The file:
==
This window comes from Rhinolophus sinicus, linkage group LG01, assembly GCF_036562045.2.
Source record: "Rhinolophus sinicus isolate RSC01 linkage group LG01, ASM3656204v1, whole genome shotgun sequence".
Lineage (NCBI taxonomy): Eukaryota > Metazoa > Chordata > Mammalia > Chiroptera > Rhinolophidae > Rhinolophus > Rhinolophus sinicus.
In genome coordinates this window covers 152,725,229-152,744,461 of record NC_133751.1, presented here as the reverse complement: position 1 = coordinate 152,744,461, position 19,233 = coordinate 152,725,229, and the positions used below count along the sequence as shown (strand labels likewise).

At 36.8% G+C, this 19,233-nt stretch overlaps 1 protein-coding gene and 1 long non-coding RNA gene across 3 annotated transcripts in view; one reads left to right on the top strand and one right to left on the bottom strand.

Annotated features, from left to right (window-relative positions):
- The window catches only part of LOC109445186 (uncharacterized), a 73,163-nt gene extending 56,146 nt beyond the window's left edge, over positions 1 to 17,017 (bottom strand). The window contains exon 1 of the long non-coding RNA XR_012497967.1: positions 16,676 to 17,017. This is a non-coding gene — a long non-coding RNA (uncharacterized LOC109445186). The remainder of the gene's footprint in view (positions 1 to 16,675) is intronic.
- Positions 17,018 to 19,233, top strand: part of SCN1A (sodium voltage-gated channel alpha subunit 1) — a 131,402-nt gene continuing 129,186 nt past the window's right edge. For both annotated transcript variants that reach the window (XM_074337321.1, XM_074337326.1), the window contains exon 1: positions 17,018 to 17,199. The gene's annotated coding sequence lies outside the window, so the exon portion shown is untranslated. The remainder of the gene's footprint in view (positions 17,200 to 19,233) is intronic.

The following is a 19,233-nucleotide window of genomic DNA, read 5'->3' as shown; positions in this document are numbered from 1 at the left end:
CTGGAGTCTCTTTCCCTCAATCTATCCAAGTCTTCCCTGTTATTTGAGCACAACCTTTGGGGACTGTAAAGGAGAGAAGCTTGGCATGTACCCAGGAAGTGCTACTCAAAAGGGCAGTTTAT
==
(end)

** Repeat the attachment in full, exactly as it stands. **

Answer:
This window comes from Rhinolophus sinicus, linkage group LG01, assembly GCF_036562045.2.
Source record: "Rhinolophus sinicus isolate RSC01 linkage group LG01, ASM3656204v1, whole genome shotgun sequence".
Lineage (NCBI taxonomy): Eukaryota > Metazoa > Chordata > Mammalia > Chiroptera > Rhinolophidae > Rhinolophus > Rhinolophus sinicus.
In genome coordinates this window covers 152,725,229-152,744,461 of record NC_133751.1, presented here as the reverse complement: position 1 = coordinate 152,744,461, position 19,233 = coordinate 152,725,229, and the positions used below count along the sequence as shown (strand labels likewise).

At 36.8% G+C, this 19,233-nt stretch overlaps 1 protein-coding gene and 1 long non-coding RNA gene across 3 annotated transcripts in view; one reads left to right on the top strand and one right to left on the bottom strand.

Annotated features, from left to right (window-relative positions):
- The window catches only part of LOC109445186 (uncharacterized), a 73,163-nt gene extending 56,146 nt beyond the window's left edge, over positions 1 to 17,017 (bottom strand). The window contains exon 1 of the long non-coding RNA XR_012497967.1: positions 16,676 to 17,017. This is a non-coding gene — a long non-coding RNA (uncharacterized LOC109445186). The remainder of the gene's footprint in view (positions 1 to 16,675) is intronic.
- Positions 17,018 to 19,233, top strand: part of SCN1A (sodium voltage-gated channel alpha subunit 1) — a 131,402-nt gene continuing 129,186 nt past the window's right edge. For both annotated transcript variants that reach the window (XM_074337321.1, XM_074337326.1), the window contains exon 1: positions 17,018 to 17,199. The gene's annotated coding sequence lies outside the window, so the exon portion shown is untranslated. The remainder of the gene's footprint in view (positions 17,200 to 19,233) is intronic.

The following is a 19,233-nucleotide window of genomic DNA, read 5'->3' as shown; positions in this document are numbered from 1 at the left end:
CTGGAGTCTCTTTCCCTCAATCTATCCAAGTCTTCCCTGTTATTTGAGCACAACCTTTGGGGACTGTAAAGGAGAGAAGCTTGGCATGTACCCAGGAAGTGCTACTCAAAAGGGCAGTTTAT